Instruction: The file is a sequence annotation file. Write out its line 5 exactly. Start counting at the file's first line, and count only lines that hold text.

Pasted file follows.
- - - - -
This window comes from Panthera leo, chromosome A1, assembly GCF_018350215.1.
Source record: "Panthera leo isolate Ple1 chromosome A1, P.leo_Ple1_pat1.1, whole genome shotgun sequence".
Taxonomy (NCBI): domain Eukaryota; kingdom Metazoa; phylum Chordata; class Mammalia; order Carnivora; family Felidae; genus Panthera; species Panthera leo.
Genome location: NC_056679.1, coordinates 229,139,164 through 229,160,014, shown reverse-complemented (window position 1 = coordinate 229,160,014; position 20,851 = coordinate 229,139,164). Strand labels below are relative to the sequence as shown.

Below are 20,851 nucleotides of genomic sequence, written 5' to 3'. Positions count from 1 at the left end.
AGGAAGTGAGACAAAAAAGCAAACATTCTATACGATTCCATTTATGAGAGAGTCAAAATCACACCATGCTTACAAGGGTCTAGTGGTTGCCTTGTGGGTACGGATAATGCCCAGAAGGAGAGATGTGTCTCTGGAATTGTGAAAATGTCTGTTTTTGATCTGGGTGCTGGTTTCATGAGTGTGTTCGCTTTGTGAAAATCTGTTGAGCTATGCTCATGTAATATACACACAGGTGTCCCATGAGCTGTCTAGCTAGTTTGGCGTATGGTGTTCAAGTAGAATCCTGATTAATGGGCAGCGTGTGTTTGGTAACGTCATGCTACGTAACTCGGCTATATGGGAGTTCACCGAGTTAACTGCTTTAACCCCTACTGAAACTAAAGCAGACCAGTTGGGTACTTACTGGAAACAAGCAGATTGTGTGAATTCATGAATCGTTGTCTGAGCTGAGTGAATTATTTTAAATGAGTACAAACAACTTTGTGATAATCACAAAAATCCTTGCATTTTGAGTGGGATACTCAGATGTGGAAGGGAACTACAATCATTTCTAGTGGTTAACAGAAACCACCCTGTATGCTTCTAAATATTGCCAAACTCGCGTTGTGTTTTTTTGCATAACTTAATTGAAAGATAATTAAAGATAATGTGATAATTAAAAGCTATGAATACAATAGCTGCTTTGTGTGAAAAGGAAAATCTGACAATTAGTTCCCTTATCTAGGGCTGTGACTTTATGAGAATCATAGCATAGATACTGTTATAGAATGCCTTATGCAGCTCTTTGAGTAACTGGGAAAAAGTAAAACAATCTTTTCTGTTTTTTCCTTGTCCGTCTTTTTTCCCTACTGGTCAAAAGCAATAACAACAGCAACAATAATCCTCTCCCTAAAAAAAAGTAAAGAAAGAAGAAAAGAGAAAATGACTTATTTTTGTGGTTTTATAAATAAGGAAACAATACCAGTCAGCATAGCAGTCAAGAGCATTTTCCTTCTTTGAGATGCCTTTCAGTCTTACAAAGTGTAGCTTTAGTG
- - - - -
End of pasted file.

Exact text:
Below are 20,851 nucleotides of genomic sequence, written 5' to 3'. Positions count from 1 at the left end.